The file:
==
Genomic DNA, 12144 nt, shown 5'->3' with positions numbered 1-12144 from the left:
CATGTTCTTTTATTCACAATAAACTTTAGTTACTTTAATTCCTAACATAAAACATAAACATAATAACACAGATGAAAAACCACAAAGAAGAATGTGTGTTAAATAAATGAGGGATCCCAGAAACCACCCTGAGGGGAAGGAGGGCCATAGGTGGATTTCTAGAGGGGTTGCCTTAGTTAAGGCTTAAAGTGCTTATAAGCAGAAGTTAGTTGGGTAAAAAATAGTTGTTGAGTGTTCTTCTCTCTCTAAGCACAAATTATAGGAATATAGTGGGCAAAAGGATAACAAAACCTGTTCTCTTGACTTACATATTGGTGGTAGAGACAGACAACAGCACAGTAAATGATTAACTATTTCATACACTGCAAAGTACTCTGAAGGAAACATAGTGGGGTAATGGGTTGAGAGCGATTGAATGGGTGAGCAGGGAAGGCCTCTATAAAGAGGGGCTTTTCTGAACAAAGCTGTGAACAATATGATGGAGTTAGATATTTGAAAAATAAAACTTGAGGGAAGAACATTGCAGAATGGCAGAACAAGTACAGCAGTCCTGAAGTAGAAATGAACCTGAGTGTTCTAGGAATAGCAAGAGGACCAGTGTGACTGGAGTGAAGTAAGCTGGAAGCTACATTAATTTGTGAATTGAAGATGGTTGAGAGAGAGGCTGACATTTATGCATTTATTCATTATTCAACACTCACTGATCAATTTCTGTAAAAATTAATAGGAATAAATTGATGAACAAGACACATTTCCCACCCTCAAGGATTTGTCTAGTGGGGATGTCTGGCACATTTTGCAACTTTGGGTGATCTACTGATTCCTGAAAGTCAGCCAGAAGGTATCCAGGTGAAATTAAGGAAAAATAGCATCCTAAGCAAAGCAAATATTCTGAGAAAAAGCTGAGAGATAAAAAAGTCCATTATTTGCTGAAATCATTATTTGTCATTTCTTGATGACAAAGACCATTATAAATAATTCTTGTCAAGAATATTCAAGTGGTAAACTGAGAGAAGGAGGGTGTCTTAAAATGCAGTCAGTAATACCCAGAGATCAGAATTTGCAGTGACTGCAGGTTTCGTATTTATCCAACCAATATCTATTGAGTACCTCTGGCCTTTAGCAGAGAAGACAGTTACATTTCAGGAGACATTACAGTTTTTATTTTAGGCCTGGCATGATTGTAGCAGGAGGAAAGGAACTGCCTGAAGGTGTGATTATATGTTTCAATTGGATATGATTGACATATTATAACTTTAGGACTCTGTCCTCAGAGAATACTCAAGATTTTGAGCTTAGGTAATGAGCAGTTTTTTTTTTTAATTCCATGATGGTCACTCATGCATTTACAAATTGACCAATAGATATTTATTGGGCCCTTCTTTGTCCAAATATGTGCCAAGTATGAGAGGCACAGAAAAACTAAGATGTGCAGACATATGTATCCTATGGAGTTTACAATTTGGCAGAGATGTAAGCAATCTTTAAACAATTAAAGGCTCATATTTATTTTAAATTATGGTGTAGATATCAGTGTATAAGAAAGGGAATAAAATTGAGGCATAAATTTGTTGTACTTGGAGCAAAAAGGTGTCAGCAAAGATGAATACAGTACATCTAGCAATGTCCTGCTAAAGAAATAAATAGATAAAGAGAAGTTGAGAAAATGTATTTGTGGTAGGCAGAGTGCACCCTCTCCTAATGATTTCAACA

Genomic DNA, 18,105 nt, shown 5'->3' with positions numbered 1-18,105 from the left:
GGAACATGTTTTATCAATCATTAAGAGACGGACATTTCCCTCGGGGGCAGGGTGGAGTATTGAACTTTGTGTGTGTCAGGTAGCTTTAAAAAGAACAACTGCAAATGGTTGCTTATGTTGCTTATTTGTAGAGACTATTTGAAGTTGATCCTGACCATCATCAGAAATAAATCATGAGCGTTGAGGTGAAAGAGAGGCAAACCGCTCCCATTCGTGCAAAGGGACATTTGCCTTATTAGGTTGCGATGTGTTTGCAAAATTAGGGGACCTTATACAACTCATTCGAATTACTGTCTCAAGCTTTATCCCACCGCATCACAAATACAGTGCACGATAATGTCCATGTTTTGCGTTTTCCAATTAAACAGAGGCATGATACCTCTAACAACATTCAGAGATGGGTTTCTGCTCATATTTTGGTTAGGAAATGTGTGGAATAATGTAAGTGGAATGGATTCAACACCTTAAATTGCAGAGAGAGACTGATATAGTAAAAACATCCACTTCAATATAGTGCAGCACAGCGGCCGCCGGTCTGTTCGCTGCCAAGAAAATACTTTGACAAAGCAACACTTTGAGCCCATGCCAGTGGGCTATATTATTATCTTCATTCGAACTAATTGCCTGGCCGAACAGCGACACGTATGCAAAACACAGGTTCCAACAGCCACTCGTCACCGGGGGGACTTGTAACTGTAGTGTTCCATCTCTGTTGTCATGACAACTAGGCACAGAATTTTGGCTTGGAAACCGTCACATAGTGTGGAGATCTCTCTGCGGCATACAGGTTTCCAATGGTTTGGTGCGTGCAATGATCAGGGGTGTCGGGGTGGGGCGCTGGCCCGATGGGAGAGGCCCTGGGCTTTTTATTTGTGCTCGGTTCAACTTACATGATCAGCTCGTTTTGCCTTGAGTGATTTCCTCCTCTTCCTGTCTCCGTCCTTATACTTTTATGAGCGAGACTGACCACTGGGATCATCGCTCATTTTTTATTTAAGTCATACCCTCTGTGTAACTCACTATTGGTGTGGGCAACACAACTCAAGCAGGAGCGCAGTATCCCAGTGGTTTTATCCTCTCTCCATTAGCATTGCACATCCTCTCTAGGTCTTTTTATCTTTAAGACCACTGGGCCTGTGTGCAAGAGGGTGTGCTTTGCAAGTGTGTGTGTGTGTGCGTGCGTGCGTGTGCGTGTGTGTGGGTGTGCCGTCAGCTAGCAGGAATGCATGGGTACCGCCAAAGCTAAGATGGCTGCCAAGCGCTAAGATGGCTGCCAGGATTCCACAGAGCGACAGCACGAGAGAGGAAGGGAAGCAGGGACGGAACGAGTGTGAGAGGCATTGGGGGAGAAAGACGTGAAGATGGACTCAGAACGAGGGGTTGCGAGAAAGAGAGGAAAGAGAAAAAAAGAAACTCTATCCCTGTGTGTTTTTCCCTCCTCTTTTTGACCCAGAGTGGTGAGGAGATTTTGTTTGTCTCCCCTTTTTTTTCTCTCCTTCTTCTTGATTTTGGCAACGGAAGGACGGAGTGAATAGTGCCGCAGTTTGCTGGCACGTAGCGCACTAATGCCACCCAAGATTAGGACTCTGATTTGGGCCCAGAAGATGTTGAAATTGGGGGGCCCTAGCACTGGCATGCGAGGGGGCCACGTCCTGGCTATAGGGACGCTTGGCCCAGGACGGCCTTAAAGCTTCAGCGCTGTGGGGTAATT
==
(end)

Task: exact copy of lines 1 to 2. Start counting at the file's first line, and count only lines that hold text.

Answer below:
Genomic DNA, 12144 nt, shown 5'->3' with positions numbered 1-12144 from the left:
CATGTTCTTTTATTCACAATAAACTTTAGTTACTTTAATTCCTAACATAAAACATAAACATAATAACACAGATGAAAAACCACAAAGAAGAATGTGTGTTAAATAAATGAGGGATCCCAGAAACCACCCTGAGGGGAAGGAGGGCCATAGGTGGATTTCTAGAGGGGTTGCCTTAGTTAAGGCTTAAAGTGCTTATAAGCAGAAGTTAGTTGGGTAAAAAATAGTTGTTGAGTGTTCTTCTCTCTCTAAGCACAAATTATAGGAATATAGTGGGCAAAAGGATAACAAAACCTGTTCTCTTGACTTACATATTGGTGGTAGAGACAGACAACAGCACAGTAAATGATTAACTATTTCATACACTGCAAAGTACTCTGAAGGAAACATAGTGGGGTAATGGGTTGAGAGCGATTGAATGGGTGAGCAGGGAAGGCCTCTATAAAGAGGGGCTTTTCTGAACAAAGCTGTGAACAATATGATGGAGTTAGATATTTGAAAAATAAAACTTGAGGGAAGAACATTGCAGAATGGCAGAACAAGTACAGCAGTCCTGAAGTAGAAATGAACCTGAGTGTTCTAGGAATAGCAAGAGGACCAGTGTGACTGGAGTGAAGTAAGCTGGAAGCTACATTAATTTGTGAATTGAAGATGGTTGAGAGAGAGGCTGACATTTATGCATTTATTCATTATTCAACACTCACTGATCAATTTCTGTAAAAATTAATAGGAATAAATTGATGAACAAGACACATTTCCCACCCTCAAGGATTTGTCTAGTGGGGATGTCTGGCACATTTTGCAACTTTGGGTGATCTACTGATTCCTGAAAGTCAGCCAGAAGGTATCCAGGTGAAATTAAGGAAAAATAGCATCCTAAGCAAAGCAAATATTCTGAGAAAAAGCTGAGAGATAAAAAAGTCCATTATTTGCTGAAATCATTATTTGTCATTTCTTGATGACAAAGACCATTATAAATAATTCTTGTCAAGAATATTCAAGTGGTAAACTGAGAGAAGGAGGGTGTCTTAAAATGCAGTCAGTAATACCCAGAGATCAGAATTTGCAGTGACTGCAGGTTTCGTATTTATCCAACCAATATCTATTGAGTACCTCTGGCCTTTAGCAGAGAAGACAGTTACATTTCAGGAGACATTACAGTTTTTATTTTAGGCCTGGCATGATTGTAGCAGGAGGAAAGGAACTGCCTGAAGGTGTGATTATATGTTTCAATTGGATATGATTGACATATTATAACTTTAGGACTCTGTCCTCAGAGAATACTCAAGATTTTGAGCTTAGGTAATGAGCAGTTTTTTTTTTTAATTCCATGATGGTCACTCATGCATTTACAAATTGACCAATAGATATTTATTGGGCCCTTCTTTGTCCAAATATGTGCCAAGTATGAGAGGCACAGAAAAACTAAGATGTGCAGACATATGTATCCTATGGAGTTTACAATTTGGCAGAGATGTAAGCAATCTTTAAACAATTAAAGGCTCATATTTATTTTAAATTATGGTGTAGATATCAGTGTATAAGAAAGGGAATAAAATTGAGGCATAAATTTGTTGTACTTGGAGCAAAAAGGTGTCAGCAAAGATGAATACAGTACATCTAGCAATGTCCTGCTAAAGAAATAAATAGATAAAGAGAAGTTGAGAAAATGTATTTGTGGTAGGCAGAGTGCACCCTCTCCTAATGATTTCAACA